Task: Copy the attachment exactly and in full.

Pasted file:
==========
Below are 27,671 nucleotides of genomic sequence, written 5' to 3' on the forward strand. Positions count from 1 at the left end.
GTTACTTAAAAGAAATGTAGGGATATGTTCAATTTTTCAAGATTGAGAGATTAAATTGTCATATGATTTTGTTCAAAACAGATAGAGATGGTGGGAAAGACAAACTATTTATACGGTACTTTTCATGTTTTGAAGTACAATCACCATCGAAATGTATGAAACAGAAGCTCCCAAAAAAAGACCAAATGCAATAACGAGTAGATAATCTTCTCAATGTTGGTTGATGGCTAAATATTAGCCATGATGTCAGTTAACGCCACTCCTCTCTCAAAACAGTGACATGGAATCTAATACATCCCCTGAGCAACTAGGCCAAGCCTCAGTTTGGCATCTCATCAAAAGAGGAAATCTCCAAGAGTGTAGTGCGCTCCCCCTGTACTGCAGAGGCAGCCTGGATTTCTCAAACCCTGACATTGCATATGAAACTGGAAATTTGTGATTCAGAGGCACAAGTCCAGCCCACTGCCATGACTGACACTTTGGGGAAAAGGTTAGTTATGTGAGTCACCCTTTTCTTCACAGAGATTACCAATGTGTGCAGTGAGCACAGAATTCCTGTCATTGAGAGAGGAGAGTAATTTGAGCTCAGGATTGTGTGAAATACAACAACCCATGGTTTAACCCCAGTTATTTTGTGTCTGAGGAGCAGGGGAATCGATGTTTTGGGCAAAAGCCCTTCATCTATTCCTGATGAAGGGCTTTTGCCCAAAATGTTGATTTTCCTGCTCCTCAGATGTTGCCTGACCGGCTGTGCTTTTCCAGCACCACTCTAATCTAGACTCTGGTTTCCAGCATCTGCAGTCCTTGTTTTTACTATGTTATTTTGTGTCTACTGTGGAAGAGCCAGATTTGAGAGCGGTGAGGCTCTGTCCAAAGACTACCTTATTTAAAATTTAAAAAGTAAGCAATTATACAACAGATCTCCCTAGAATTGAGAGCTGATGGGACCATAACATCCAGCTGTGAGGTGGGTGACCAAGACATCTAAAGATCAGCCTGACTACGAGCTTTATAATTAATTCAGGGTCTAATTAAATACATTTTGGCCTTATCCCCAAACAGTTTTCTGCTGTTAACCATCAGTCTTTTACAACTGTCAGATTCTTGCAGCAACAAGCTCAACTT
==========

Below are 27,671 nucleotides of genomic sequence, written 5' to 3' on the forward strand. Positions count from 1 at the left end.
GTTACTTAAAAGAAATGTAGGGATATGTTCAATTTTTCAAGATTGAGAGATTAAATTGTCATATGATTTTGTTCAAAACAGATAGAGATGGTGGGAAAGACAAACTATTTATACGGTACTTTTCATGTTTTGAAGTACAATCACCATCGAAATGTATGAAACAGAAGCTCCCAAAAAAAGACCAAATGCAATAACGAGTAGATAATCTTCTCAATGTTGGTTGATGGCTAAATATTAGCCATGATGTCAGTTAACGCCACTCCTCTCTCAAAACAGTGACATGGAATCTAATACATCCCCTGAGCAACTAGGCCAAGCCTCAGTTTGGCATCTCATCAAAAGAGGAAATCTCCAAGAGTGTAGTGCGCTCCCCCTGTACTGCAGAGGCAGCCTGGATTTCTCAAACCCTGACATTGCATATGAAACTGGAAATTTGTGATTCAGAGGCACAAGTCCAGCCCACTGCCATGACTGACACTTTGGGGAAAAGGTTAGTTATGTGAGTCACCCTTTTCTTCACAGAGATTACCAATGTGTGCAGTGAGCACAGAATTCCTGTCATTGAGAGAGGAGAGTAATTTGAGCTCAGGATTGTGTGAAATACAACAACCCATGGTTTAACCCCAGTTATTTTGTGTCTGAGGAGCAGGGGAATCGATGTTTTGGGCAAAAGCCCTTCATCTATTCCTGATGAAGGGCTTTTGCCCAAAATGTTGATTTTCCTGCTCCTCAGATGTTGCCTGACCGGCTGTGCTTTTCCAGCACCACTCTAATCTAGACTCTGGTTTCCAGCATCTGCAGTCCTTGTTTTTACTATGTTATTTTGTGTCTACTGTGGAAGAGCCAGATTTGAGAGCGGTGAGGCTCTGTCCAAAGACTACCTTATTTAAAATTTAAAAAGTAAGCAATTATACAACAGATCTCCCTAGAATTGAGAGCTGATGGGACCATAACATCCAGCTGTGAGGTGGGTGACCAAGACATCTAAAGATCAGCCTGACTACGAGCTTTATAATTAATTCAGGGTCTAATTAAATACATTTTGGCCTTATCCCCAAACAGTTTTCTGCTGTTAACCATCAGTCTTTTACAACTGTCAGATTCTTGCAGCAACAAGCTCAACTT